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prepared by Rabbi Eliezer Chrysler
Kollel Iyun Hadaf, Jerusalem

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Eruvin 57



(a) According to Ravina - we are speaking about a square town of two thousand Amos, which can be divided, as we explained earlier, into thirty- two blocks of one thousand square Amos. However, according to him, the corners (i.e. those not adjacent to the four sides of the town), are not designated as Migrash. In that case, only eight blocks out of the thirty-two are Migrash - exactly a quarter.

(b) Rav Ashi explains that the Beraisa is only concerned with the corners. What he is saying is - that of the sixteen blocks that make up the corners, one quarter (four blocks) are designated as Migrash. (According to Rashi's second explanation, it is *only* the corners that are designated for the Migrash.)

(c) How can Rav Ashi learn that the Beraisa is confined to the corners, asks Ravina, when it is referring to the Pasuk (not in fact mentioned in our Sugya) which explicitly writes "Saviv" - and the corners are not Saviv (according to Rashi's second explanation, the question is even stronger).

(d) "Saviv" does not necessarily mean 'completely surrounding' - It can also mean on the four corners, like we find by the sprinkling of the blood of (most of) the Korbanos, which was only sprinkled on two diagonally-opposite corners, which the Torah describes as "Saviv", because the blood then appears on a small section of each of the four sides.

(a) The Gemara's Kashya 've'Ha Ika Mursha de'Karnesa' - refers to the thousand circular Amos which we learnt above (on the previous Amud) are designated as Migrash. But how can that be, asks the Gemara? We have already learnt that one squares a circular town, in order to reckon the Techum. In that case, the corners of the square will detract from the thousand Amos of the circular Migrash?

(b) Even though we square the town in order to work out the Techum, answers the Gemara, however, that square is no more than an imaginary one; the circle remains intact, so that nothing is detracted from the circular Migrash that surrounds it.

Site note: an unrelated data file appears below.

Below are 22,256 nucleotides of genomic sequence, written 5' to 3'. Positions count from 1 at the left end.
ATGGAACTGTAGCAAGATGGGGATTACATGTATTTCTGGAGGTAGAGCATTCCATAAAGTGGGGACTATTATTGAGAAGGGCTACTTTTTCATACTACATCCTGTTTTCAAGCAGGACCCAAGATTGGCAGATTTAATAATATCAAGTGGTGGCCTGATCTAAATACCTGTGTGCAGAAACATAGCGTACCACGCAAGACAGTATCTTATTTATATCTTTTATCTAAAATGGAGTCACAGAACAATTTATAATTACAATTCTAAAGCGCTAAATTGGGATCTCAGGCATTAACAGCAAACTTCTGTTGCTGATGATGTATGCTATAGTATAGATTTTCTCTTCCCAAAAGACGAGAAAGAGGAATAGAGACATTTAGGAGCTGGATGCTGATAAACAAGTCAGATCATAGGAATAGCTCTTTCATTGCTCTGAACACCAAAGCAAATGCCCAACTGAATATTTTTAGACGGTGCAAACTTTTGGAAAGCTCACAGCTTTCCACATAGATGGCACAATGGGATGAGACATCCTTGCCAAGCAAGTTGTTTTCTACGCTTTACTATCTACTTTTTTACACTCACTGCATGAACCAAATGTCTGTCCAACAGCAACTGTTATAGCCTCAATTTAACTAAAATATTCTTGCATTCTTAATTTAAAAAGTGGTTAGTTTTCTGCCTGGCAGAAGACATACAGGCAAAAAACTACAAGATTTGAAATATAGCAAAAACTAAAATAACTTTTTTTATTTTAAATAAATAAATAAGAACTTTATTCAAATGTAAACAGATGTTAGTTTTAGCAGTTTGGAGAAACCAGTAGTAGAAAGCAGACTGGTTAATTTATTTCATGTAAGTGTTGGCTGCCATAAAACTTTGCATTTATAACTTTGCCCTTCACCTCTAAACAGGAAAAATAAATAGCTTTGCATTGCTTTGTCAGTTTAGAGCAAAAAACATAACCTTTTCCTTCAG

(a) When Chazal say that a square is a quarter more than a circle - it means a quarter of the total, which we would refer to as a third.

(b) The Gemara thinks that, if a square is a quarter (third) more than a circle, then the same will be true of the diagonal (the excess of the square over a circle). If that is so, then the diagonal of a circle whose diameter is two thousand Amos, ought to be six hundred and sixty seven Amos, and not eight hundred Amos, as the Gemara maintained on the previous Amud?

(c) The Gemara answers that the previous contention is incorrect. The diagonal is not in fact, synonymous with the excess of the square over a circle, because its excess over the circle is even greater than that of the square.

(a) Rebbi Meir learns from the Pasuk in Mas'ei "mi'Kir ha'Ir va'Chutzah" - that one first adds on the Shiur of a Karfaf (seventy and two thirds Amos) before measuring the Techum of two thousand Amos.

(b) The Rabbanan hold that one only adds the Karfaf when there are *two* neighboring towns (i.e. one allows the space of a Karfaf between them, to still consider them as one town, but not to a single town.

(c) According to Rav Huna, when the Chachamim in the Mishnah said 'Lo Amru *Karfaf*' (implying one Karfaf, and not two), they meant the Din of a Karfaf - i.e. for *two* towns - *two* Karfifos.

(d) The Mishnah continues 'Im Yesh la'Zu Shiv'im Amah ve'Shirayim, ve'la'Zu Shiv'im Amah ve'Shirayim' ... which certainly seems to bear out Rav Huna.




(a) When Rebbi Meir said in the Reisha that every town has a Karfaf - we might have thought that one Karfaf will suffice even for *two* towns. And had he taught us the Din of *two* Karfifos for two towns, we would have thought that there, two Karfifos do not separate the towns, because the demarcation line between two towns is an open *unused* space between them - and due to the many people who use the space, two Karfifos is not sufficient space to qualify for that. One town however, does not require a Karfaf at all, since it is anyway surrounded by an open space.